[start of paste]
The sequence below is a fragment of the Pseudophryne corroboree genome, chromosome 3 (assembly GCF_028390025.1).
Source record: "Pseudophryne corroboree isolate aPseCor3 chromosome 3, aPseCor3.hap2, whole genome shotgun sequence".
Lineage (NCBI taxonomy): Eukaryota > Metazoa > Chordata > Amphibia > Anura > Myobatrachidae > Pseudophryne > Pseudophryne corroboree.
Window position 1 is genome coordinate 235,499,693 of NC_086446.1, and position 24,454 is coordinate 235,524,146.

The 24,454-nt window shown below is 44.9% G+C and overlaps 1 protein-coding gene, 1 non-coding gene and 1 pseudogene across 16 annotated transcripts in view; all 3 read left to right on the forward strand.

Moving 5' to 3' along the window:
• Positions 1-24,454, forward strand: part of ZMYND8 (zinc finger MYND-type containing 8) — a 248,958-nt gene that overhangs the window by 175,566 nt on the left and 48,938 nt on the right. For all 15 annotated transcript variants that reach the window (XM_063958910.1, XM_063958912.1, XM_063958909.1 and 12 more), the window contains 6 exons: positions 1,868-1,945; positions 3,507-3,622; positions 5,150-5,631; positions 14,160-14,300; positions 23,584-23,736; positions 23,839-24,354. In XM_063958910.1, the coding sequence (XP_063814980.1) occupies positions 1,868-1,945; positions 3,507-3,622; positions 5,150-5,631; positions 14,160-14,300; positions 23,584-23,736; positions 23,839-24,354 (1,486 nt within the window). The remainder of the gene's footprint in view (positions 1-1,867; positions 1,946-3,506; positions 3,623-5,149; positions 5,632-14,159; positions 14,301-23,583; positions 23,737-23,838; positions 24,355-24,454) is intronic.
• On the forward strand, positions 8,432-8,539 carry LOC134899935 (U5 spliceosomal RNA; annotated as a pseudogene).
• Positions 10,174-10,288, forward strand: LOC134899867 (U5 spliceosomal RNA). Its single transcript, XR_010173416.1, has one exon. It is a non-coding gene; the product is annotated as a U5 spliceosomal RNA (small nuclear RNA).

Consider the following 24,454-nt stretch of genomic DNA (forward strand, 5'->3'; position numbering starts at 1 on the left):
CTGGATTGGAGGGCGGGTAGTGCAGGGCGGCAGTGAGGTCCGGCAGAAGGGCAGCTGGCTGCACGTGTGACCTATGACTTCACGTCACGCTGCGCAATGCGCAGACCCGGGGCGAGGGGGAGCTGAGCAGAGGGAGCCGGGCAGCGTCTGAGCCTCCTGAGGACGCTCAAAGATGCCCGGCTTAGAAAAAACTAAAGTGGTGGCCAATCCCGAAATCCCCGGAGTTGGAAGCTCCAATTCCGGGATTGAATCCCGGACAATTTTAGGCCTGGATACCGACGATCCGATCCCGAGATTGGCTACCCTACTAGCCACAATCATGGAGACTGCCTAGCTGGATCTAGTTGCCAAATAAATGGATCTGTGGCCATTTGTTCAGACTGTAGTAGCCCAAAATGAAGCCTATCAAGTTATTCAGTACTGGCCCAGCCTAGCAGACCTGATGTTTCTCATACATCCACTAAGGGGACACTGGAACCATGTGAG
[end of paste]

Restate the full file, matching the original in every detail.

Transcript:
The sequence below is a fragment of the Pseudophryne corroboree genome, chromosome 3 (assembly GCF_028390025.1).
Source record: "Pseudophryne corroboree isolate aPseCor3 chromosome 3, aPseCor3.hap2, whole genome shotgun sequence".
Lineage (NCBI taxonomy): Eukaryota > Metazoa > Chordata > Amphibia > Anura > Myobatrachidae > Pseudophryne > Pseudophryne corroboree.
Window position 1 is genome coordinate 235,499,693 of NC_086446.1, and position 24,454 is coordinate 235,524,146.

The 24,454-nt window shown below is 44.9% G+C and overlaps 1 protein-coding gene, 1 non-coding gene and 1 pseudogene across 16 annotated transcripts in view; all 3 read left to right on the forward strand.

Moving 5' to 3' along the window:
• Positions 1-24,454, forward strand: part of ZMYND8 (zinc finger MYND-type containing 8) — a 248,958-nt gene that overhangs the window by 175,566 nt on the left and 48,938 nt on the right. For all 15 annotated transcript variants that reach the window (XM_063958910.1, XM_063958912.1, XM_063958909.1 and 12 more), the window contains 6 exons: positions 1,868-1,945; positions 3,507-3,622; positions 5,150-5,631; positions 14,160-14,300; positions 23,584-23,736; positions 23,839-24,354. In XM_063958910.1, the coding sequence (XP_063814980.1) occupies positions 1,868-1,945; positions 3,507-3,622; positions 5,150-5,631; positions 14,160-14,300; positions 23,584-23,736; positions 23,839-24,354 (1,486 nt within the window). The remainder of the gene's footprint in view (positions 1-1,867; positions 1,946-3,506; positions 3,623-5,149; positions 5,632-14,159; positions 14,301-23,583; positions 23,737-23,838; positions 24,355-24,454) is intronic.
• On the forward strand, positions 8,432-8,539 carry LOC134899935 (U5 spliceosomal RNA; annotated as a pseudogene).
• Positions 10,174-10,288, forward strand: LOC134899867 (U5 spliceosomal RNA). Its single transcript, XR_010173416.1, has one exon. It is a non-coding gene; the product is annotated as a U5 spliceosomal RNA (small nuclear RNA).

Consider the following 24,454-nt stretch of genomic DNA (forward strand, 5'->3'; position numbering starts at 1 on the left):
CTGGATTGGAGGGCGGGTAGTGCAGGGCGGCAGTGAGGTCCGGCAGAAGGGCAGCTGGCTGCACGTGTGACCTATGACTTCACGTCACGCTGCGCAATGCGCAGACCCGGGGCGAGGGGGAGCTGAGCAGAGGGAGCCGGGCAGCGTCTGAGCCTCCTGAGGACGCTCAAAGATGCCCGGCTTAGAAAAAACTAAAGTGGTGGCCAATCCCGAAATCCCCGGAGTTGGAAGCTCCAATTCCGGGATTGAATCCCGGACAATTTTAGGCCTGGATACCGACGATCCGATCCCGAGATTGGCTACCCTACTAGCCACAATCATGGAGACTGCCTAGCTGGATCTAGTTGCCAAATAAATGGATCTGTGGCCATTTGTTCAGACTGTAGTAGCCCAAAATGAAGCCTATCAAGTTATTCAGTACTGGCCCAGCCTAGCAGACCTGATGTTTCTCATACATCCACTAAGGGGACACTGGAACCATGTGAG